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Patriots film study: Tom Brady is playing like a shell of his former self

Tom Brady on Sunday completed just 15 of 29 passes for 128 yards against the Bengals, one of the worst statistical defenses in the league.Matthew J. Lee/Globe Staff

Bill Belichick broke down the Patriots’ top plays of the win over the Bengals for the team website on Tuesday, and devoted six minutes to Stephon Gilmore’s pick-6, Rex Burkhead’s 33-yard touchdown run, and the Patriots’ kickoff coverage and field goal operation.

Missing from the video was a guy you may have heard of — Tom Brady.

The Patriots may have dominated the Bengals on Sunday, 34-13, but good plays from Brady and the passing game were tough to come by. Brady completed just 15 of 29 passes for 128 yards against one of the worst statistical defenses in the league.


Brady’s 4.41 yards per attempt were the eighth-fewest in his career, and continued a disturbing trend. Four of his worst 16 games in terms of yards per attempt have come this year: Buffalo (3.85, fourth-worst), Cincinnati, Philadelphia (4.60, 13th), and Kansas City (4.69, 16th).

The struggles aren’t all on Brady. His offensive line hasn’t been great, his receivers don’t consistently get open, Julian Edelman is hobbling through shoulder and knee injuries, and Brady is dealing with an elbow injury that is clearly affecting him.

But Brady shouldn’t escape blame, either. Bad elbow or no, lack of weapons or no, Brady is playing like a shell of his former self, and Sunday in Cincinnati was one of the worst performances he has had in a while.

Let’s break down the few areas in which Brady seems to be struggling:

1. His accuracy is a mess

Brady’s issues surfaced on the first play of the game on Sunday, a play in which he struggled on two fronts. First, Brady badly overthrew Mohamed Sanu on a crossing route that was wide open. Brady used to hit that throw in his sleep. Also on that play, Brady never saw Sony Michel streaking wide open in the flat — an easier throw that probably would have had a longer gain (more on Brady’s vision in a few).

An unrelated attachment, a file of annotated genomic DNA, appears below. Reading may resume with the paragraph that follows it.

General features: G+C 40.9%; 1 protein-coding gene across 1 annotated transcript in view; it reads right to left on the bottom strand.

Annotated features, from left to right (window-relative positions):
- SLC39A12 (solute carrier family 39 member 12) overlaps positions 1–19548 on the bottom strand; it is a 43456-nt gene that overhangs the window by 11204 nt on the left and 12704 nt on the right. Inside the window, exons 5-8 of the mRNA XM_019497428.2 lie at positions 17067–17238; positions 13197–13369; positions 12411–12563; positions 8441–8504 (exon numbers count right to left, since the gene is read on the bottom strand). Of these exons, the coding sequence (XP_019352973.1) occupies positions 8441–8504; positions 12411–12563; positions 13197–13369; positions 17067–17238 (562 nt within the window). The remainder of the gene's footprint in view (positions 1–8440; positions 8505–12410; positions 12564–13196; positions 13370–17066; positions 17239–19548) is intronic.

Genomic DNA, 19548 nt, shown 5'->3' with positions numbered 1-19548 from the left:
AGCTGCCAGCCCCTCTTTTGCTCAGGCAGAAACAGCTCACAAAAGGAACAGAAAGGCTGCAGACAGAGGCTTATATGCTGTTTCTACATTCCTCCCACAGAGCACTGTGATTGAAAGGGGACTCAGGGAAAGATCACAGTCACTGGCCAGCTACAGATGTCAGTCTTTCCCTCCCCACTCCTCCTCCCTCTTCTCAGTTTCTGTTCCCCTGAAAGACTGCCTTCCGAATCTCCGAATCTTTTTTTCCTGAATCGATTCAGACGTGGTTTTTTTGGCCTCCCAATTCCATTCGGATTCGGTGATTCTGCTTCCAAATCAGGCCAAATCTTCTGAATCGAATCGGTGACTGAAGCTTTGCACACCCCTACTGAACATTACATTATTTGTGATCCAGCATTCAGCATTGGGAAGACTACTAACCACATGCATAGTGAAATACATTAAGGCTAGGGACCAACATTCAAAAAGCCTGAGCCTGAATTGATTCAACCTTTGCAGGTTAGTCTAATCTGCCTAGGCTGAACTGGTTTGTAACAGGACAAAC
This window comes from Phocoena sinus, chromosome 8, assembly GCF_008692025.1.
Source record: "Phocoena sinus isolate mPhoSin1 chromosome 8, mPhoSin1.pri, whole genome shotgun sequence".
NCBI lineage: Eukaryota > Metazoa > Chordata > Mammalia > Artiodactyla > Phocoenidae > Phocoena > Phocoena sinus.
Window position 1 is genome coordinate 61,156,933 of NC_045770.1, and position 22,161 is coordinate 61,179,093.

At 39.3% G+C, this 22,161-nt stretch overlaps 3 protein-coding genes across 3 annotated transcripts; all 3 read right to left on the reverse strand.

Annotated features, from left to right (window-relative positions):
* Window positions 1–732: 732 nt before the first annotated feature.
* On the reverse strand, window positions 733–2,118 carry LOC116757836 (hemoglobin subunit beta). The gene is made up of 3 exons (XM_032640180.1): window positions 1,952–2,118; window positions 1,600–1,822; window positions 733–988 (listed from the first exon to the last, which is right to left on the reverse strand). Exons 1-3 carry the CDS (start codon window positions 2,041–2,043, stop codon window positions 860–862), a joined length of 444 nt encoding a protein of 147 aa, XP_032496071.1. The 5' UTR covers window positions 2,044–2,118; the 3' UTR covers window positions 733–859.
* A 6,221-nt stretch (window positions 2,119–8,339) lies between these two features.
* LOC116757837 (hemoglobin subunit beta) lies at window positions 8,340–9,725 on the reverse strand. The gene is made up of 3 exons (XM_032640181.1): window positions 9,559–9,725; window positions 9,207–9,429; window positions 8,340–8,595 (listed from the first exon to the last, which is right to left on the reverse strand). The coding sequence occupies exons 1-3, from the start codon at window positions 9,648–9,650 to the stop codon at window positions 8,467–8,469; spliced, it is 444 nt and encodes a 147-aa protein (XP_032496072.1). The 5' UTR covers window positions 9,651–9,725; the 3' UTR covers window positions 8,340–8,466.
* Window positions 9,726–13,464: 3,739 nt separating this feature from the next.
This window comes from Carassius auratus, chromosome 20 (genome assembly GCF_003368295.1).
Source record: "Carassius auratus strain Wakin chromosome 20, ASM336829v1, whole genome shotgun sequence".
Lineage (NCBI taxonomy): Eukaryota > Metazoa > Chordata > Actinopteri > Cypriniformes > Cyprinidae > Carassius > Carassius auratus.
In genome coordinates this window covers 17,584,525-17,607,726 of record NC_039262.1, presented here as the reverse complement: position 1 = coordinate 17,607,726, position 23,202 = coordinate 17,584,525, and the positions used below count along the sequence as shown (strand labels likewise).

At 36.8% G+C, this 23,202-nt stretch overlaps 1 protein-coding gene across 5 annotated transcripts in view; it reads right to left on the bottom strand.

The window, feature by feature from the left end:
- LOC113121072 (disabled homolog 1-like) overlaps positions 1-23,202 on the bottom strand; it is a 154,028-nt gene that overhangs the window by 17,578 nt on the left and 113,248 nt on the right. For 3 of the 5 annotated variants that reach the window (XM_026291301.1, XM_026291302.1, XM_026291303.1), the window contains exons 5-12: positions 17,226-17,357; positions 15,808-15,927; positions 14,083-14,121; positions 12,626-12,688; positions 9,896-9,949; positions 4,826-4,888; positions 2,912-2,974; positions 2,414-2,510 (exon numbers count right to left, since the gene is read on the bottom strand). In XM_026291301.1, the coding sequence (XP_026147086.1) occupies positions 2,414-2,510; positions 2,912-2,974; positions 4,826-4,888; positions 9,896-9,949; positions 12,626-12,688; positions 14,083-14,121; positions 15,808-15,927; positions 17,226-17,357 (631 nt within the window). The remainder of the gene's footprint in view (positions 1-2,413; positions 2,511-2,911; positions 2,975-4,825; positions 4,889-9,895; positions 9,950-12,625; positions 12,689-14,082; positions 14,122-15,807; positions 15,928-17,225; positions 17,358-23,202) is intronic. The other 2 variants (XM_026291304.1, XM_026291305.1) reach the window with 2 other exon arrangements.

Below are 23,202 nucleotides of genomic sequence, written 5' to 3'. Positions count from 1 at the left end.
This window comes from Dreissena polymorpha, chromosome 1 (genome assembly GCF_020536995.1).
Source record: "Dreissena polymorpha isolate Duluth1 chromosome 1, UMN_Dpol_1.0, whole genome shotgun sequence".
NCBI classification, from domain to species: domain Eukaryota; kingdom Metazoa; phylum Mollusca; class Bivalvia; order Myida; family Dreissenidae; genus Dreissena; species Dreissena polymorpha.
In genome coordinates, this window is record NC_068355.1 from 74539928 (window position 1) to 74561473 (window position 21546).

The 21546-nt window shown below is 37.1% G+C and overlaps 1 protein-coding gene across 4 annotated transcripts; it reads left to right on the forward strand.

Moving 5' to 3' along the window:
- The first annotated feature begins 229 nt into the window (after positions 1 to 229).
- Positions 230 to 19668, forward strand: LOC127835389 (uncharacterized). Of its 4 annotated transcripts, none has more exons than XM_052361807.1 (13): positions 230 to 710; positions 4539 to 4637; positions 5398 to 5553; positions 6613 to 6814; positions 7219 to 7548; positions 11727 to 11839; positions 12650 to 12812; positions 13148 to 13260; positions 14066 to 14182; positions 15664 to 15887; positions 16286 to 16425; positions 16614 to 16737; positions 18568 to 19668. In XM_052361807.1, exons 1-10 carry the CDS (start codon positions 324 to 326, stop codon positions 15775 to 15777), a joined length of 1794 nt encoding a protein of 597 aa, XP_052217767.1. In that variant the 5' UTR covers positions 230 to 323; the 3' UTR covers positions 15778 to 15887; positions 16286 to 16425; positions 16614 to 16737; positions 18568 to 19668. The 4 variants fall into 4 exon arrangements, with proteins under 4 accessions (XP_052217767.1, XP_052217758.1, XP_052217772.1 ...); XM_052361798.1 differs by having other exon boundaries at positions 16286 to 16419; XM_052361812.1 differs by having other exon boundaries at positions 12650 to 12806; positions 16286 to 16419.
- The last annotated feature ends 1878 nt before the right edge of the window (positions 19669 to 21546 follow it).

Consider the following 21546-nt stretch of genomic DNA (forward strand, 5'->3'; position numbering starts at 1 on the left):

Brady’s poor accuracy appeared again inside the red zone in the second half on a rollout throw to Michel in the flat. The play-action fake fooled the defense, and a good throw into Michel’s midsection would have resulted in an easy touchdown. Instead, Brady threw low and behind Michel for an incompletion and a wasted opportunity. Even Scott Zolak couldn’t believe Brady’s poor accuracy on this throw on the radio broadcast. Fortunately for the Patriots, they scored a touchdown two plays later.

Brady also sailed another throw to Sanu late in the second quarter. He had Sanu streaking wide open down the left seam, and Brady should have hit him for a 21-yard touchdown but threw the ball way over Sanu’s head. The Patriots weren’t as lucky on this drive, having to settle for a field goal.

Interestingly, on this play Sanu is seen slowing down halfway through his route, before turning on the jets again at the last second. Perhaps this was the reason the throw was too far — Brady and Sanu weren’t totally in synch. Which leads us to our second factor . . .

2. Brady’s timing with his receivers is off

You see it on the incompletion to Sanu above, where the receiver and the quarterback weren’t on the same page. Brady’s timing is also unusually off with Edelman, perhaps because the receiver is so banged up. With 4:41 left in the second quarter, Brady should have had a big catch-and-run on a slant to Edelman. But Edelman stumbled out of his break, Brady threw it a hair too early, and the ball deflected off Edelman’s hands for an incompletion.